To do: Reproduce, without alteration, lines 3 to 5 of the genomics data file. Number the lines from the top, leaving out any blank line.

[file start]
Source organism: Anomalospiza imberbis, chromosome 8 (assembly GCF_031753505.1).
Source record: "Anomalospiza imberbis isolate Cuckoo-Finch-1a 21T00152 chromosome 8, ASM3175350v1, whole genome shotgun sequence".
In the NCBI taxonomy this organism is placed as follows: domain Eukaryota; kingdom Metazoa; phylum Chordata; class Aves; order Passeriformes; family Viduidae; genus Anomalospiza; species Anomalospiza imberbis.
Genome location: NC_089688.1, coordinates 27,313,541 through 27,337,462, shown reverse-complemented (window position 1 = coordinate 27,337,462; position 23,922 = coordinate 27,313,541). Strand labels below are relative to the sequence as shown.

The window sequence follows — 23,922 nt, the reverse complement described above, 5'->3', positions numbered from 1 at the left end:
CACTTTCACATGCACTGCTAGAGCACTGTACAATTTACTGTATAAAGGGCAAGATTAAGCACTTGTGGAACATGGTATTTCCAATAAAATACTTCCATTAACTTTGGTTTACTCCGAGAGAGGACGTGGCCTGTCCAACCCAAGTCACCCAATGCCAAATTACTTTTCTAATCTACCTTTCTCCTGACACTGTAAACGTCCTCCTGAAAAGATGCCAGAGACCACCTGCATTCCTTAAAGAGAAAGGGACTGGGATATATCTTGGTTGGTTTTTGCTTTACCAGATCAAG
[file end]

In the NCBI taxonomy this organism is placed as follows: domain Eukaryota; kingdom Metazoa; phylum Chordata; class Aves; order Passeriformes; family Viduidae; genus Anomalospiza; species Anomalospiza imberbis.
Genome location: NC_089688.1, coordinates 27,313,541 through 27,337,462, shown reverse-complemented (window position 1 = coordinate 27,337,462; position 23,922 = coordinate 27,313,541). Strand labels below are relative to the sequence as shown.

The window sequence follows — 23,922 nt, the reverse complement described above, 5'->3', positions numbered from 1 at the left end: